In the text of Psychological Testing and Assessment, we learned about three most common and different measures to determine the reliability of an assessment. They are the test-retest reliability, parallel and alternate forms of reliability and the internal consistency reliability. All three measures have coefficients that are interpreted differently from one another. 

The test-retest reliability coefficient is the average of two scores of the same test (Cohen, Swerdlik, & Sturman, 2018). A coefficient of =.50 is a very ow reliability. This coefficient could mean that a score of 100 was graded and a score of 0 was graded on the second test, or vise versa, averaging a 50. A coefficient of =.50 means it is unacceptable because of the great variance between tests. A test-retest would be useful in determining descriptive traits. 

The alternate forms of reliability is when two different version of a test were created (Cohen, Swerdlik, & Sturman, 2018). In order for the reliability to be high, the difficulty level must be equal to each other (Cohen, Swerdlik, & Sturman, 2018). The parallel forms and alternate forms reliability coefficient of =.82 means that the reliability is standard reliability. It is not low or not high. It could be used as a reference for good or low reliability for other tests. Alternate forms of tests would be useful to minimize plagiarizing or cheating among test takers. A source of error variance to this measure would be the variance of difficulty between versions of the tests.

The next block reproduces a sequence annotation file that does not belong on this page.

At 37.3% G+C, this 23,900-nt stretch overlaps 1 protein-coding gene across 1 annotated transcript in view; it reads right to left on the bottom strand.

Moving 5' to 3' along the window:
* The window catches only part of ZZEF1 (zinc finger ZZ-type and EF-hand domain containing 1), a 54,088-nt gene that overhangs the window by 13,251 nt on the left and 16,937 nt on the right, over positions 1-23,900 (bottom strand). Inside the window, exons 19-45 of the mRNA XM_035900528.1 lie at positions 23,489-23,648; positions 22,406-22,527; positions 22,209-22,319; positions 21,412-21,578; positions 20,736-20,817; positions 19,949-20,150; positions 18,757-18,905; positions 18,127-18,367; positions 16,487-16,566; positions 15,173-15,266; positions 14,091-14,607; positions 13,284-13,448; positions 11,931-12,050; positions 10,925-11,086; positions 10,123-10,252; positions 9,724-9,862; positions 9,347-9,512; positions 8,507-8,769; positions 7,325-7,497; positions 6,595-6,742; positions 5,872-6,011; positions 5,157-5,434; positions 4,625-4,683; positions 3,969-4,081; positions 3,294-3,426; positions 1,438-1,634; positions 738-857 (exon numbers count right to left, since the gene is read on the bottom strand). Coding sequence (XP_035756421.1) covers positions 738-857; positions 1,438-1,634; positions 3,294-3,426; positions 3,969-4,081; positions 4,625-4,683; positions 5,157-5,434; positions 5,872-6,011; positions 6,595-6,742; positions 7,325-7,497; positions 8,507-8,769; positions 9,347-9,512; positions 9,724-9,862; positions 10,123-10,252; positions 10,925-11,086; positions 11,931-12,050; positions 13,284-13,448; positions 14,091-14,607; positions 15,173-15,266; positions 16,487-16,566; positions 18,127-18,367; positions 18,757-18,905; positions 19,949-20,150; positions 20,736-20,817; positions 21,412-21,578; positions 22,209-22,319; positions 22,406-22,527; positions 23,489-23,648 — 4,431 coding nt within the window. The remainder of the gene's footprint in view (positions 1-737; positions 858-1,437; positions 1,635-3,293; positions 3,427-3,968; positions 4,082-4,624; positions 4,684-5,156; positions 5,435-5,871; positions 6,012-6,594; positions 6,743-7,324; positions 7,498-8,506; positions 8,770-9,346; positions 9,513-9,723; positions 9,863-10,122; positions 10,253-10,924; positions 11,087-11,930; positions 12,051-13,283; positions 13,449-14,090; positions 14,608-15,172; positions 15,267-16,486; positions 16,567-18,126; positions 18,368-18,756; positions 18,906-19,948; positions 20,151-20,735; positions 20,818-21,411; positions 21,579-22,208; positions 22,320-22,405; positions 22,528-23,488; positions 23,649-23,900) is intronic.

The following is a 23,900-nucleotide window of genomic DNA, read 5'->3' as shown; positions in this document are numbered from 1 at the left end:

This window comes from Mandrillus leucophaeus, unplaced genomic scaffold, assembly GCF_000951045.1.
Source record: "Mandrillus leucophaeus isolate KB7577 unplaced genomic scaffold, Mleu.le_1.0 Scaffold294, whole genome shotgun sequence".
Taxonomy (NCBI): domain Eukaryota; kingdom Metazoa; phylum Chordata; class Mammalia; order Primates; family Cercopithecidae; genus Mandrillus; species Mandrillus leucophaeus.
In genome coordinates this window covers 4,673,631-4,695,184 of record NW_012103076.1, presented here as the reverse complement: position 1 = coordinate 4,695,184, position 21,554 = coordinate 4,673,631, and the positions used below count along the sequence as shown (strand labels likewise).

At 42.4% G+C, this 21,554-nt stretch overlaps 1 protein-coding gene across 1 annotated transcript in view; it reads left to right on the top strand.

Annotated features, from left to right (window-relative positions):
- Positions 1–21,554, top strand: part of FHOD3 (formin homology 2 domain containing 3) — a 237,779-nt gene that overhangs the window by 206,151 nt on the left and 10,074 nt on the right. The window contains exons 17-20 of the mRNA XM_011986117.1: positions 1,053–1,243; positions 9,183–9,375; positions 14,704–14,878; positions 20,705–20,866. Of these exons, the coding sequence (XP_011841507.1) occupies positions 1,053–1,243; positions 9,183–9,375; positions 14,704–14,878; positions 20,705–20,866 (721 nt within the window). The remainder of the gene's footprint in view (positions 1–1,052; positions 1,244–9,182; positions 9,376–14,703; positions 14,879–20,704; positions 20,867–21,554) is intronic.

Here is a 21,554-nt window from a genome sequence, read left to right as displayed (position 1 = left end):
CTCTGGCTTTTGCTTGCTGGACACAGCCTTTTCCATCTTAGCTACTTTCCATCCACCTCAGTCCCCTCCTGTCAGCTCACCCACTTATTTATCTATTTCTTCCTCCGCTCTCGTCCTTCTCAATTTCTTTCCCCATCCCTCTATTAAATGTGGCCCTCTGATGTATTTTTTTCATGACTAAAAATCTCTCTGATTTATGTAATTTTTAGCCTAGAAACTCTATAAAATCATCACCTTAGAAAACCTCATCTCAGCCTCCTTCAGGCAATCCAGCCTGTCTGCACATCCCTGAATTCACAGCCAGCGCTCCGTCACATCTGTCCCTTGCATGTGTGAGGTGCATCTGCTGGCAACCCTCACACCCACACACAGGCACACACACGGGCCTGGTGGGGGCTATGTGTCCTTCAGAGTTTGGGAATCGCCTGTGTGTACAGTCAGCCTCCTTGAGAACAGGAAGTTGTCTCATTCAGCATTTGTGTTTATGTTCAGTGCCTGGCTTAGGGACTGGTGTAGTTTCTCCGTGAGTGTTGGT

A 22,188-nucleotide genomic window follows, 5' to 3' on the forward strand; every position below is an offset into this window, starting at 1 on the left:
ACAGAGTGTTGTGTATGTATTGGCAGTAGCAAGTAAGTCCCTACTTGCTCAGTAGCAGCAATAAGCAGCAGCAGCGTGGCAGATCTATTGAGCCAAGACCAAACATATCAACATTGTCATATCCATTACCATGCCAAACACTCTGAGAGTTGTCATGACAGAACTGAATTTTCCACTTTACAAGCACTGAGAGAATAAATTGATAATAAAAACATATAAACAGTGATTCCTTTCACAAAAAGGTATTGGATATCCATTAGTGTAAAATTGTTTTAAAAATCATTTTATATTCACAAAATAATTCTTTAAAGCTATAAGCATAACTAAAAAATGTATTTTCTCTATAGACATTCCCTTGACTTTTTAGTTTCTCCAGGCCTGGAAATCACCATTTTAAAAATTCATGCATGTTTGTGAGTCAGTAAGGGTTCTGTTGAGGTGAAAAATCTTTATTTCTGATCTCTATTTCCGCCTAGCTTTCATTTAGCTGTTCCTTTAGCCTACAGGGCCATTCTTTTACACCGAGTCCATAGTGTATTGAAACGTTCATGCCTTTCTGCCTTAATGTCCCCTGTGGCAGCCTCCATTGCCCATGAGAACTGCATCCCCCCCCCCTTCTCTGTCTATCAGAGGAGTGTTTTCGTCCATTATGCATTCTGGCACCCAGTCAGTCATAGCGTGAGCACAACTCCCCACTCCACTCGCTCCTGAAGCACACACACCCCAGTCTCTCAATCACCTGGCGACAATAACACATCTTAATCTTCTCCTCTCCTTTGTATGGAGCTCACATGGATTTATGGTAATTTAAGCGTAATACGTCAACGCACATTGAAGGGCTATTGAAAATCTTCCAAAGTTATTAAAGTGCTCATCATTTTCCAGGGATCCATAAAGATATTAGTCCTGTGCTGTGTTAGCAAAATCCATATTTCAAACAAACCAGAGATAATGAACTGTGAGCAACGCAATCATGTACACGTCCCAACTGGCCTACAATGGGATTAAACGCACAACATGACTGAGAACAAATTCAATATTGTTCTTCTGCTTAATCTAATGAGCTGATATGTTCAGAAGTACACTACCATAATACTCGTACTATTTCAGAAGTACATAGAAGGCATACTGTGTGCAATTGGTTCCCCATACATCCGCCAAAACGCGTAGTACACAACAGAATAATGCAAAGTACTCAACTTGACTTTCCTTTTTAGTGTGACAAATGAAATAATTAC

The internal consistency reliability is a measure that doesn’t require different test versions or taking the same test twice (Cohen, Swerdlik, & Sturman, 2018). It measures how items on the test relate or differ from one another (Cohen, Swerdlik, & Sturman, 2018). A source of variance for this measure would be how the test was created. A coefficient of =.92 is a very high reliability and means that the items on the score are highly related to one another. This measure would be acceptable to use for tests such as rating or reviewing an item by using a scale. 

Cohen, R. J., Swerdlik, M. E., & Sturman, E. D. (2018). Psychological testing and

assessment: An introduction to tests and measurement (9th ed.). New York, NY:

McGraw Hill.

Marian Velasco

"Do you want an original answer to this question?

Yes No

"Is this question part of your assignment? Essay
.We Can Help!

Order Now